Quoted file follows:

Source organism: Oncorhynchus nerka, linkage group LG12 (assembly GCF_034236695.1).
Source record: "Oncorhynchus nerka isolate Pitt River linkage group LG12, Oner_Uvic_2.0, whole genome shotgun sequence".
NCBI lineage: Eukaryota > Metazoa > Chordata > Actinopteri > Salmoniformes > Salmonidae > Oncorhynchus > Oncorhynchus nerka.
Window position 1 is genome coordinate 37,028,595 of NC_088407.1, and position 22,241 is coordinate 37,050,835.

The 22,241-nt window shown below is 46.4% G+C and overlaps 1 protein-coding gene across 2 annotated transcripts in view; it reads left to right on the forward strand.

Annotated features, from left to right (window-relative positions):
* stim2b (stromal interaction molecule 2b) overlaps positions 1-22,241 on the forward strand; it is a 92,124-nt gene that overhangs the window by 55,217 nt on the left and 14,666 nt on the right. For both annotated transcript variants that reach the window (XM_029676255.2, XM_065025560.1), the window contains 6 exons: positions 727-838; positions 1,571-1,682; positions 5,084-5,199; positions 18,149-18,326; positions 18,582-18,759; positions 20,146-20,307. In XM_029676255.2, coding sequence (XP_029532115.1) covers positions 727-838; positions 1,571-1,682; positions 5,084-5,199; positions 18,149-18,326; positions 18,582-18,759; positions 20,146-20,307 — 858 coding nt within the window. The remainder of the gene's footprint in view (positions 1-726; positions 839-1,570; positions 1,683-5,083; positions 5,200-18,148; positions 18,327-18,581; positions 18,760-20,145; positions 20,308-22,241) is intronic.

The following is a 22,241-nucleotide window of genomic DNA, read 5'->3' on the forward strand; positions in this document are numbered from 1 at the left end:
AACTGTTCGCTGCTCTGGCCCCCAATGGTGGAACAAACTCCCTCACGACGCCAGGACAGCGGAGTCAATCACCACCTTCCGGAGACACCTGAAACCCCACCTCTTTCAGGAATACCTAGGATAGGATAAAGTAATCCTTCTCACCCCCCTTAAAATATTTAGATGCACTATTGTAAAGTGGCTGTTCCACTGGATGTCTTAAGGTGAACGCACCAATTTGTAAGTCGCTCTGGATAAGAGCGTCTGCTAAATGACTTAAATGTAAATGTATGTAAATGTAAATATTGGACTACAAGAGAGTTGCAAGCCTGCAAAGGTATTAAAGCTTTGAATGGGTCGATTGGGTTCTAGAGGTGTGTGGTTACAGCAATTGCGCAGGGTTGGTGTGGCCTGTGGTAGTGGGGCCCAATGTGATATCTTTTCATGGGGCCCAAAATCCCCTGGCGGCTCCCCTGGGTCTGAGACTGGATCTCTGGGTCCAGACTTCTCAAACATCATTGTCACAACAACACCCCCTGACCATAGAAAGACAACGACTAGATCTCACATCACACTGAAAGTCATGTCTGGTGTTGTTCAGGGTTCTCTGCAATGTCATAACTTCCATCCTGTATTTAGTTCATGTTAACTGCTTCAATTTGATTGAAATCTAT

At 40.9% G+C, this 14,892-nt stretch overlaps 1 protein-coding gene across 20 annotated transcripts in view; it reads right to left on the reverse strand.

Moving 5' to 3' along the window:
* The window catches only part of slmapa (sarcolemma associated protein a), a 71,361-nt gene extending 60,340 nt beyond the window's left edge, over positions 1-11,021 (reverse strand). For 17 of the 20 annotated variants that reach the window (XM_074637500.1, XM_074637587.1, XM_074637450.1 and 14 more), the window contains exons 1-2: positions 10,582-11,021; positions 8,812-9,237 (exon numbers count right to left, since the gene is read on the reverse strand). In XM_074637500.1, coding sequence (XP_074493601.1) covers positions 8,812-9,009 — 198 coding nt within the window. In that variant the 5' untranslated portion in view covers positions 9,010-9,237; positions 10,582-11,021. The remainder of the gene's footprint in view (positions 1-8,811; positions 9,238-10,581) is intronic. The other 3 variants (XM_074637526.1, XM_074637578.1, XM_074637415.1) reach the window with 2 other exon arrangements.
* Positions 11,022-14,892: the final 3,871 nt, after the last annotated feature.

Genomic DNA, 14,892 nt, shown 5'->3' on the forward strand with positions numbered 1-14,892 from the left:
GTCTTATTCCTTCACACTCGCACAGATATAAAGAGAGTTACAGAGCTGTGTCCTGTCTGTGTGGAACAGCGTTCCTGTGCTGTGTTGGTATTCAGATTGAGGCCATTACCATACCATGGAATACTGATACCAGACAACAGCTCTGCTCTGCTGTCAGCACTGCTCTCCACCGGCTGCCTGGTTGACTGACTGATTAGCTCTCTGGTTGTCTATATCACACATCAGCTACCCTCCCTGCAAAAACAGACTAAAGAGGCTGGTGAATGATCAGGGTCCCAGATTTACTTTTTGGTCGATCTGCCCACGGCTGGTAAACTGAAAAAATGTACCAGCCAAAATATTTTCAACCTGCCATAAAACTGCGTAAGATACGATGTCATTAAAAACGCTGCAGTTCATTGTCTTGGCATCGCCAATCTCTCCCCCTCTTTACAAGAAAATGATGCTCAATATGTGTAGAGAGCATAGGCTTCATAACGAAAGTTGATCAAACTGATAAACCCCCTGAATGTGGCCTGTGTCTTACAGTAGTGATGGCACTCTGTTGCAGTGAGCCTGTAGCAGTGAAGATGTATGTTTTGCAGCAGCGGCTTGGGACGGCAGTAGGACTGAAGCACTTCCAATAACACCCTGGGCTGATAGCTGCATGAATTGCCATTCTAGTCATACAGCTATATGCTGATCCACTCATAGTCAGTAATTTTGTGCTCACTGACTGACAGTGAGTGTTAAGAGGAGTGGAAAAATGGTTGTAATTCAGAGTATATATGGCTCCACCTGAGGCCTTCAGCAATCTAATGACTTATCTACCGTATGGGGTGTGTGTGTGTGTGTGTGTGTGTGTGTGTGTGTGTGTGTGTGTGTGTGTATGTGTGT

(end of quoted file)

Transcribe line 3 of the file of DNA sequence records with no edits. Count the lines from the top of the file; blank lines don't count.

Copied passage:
NCBI lineage: Eukaryota > Metazoa > Chordata > Actinopteri > Salmoniformes > Salmonidae > Oncorhynchus > Oncorhynchus nerka.